The prostate gland then begins to reduce in size relieving symptoms and improving quality of life. Long-term data regarding the efficacy of PAE is limited but studies suggest an approximately 72% success rate at 36 months . However, there is currently limited data on which patients do best following PAE and also which patients to target to this specific therapy.
Our paper  looked at which patients had the best outcome following PAE by examining quality of life questionnaires and individual MRI scans performed before and after treatment. Patients were part of the STREAM trial being run at Oxford University Hospitals, UK (Chief Investigator Dr Charles R. Tapping). We performed an age match case control study of PAE in patients with adenomatous dominant BPH versus those with non-adenomatous dominant BPH.
The technical success rate for PAE was 96% and the mean age was 68 years. There was a median reduction of 34% (30–55%) in the adenomatous dominant BPH group, compared to a volume loss of 22% (9–44%) in the non-adenomatous dominant group (p = 0.04).
More importantly, there was greater reduction in IPSS in the adenomatous dominant group. IPSS quality of life scores significantly improved in the adenomatous dominant group (p = 0.007). Whilst sexual function is not important to all men with BPH there are currently no reports of a deterioration in sexual function in the medical literature following PAE and no deterioration in sexual function was reported in our trial. This is the first time adenomatous dominant BPH has been suggested as a predictive factor in the success of PAE. Patients with adenomatous dominant BPH should be considered for PAE as a minimally invasive, low complications strategy for successful management of their BPH.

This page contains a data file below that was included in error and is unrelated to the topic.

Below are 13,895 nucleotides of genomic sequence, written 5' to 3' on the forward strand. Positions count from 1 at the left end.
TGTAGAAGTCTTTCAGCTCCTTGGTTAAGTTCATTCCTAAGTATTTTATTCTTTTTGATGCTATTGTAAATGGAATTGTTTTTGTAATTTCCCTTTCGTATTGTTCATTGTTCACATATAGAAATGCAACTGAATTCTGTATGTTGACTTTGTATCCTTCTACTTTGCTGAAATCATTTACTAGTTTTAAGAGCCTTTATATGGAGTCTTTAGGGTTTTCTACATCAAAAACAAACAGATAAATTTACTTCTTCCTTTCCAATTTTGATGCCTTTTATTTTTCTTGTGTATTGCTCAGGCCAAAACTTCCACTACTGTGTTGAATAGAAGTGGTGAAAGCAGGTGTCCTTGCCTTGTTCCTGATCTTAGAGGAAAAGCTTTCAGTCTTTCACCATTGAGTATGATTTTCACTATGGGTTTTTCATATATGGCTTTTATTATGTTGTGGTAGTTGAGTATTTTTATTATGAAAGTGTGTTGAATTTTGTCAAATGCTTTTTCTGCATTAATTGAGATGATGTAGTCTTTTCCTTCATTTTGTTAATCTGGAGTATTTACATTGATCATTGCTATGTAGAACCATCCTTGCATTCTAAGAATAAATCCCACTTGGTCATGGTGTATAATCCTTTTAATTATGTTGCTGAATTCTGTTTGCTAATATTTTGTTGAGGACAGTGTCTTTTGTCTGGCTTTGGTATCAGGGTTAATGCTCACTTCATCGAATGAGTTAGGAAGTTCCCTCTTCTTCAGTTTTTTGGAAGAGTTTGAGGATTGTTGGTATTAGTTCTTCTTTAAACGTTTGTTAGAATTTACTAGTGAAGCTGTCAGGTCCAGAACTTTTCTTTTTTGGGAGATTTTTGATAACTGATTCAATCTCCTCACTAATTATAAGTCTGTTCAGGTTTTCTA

Read the Abstract
Written By: Dr Charles R. Tapping
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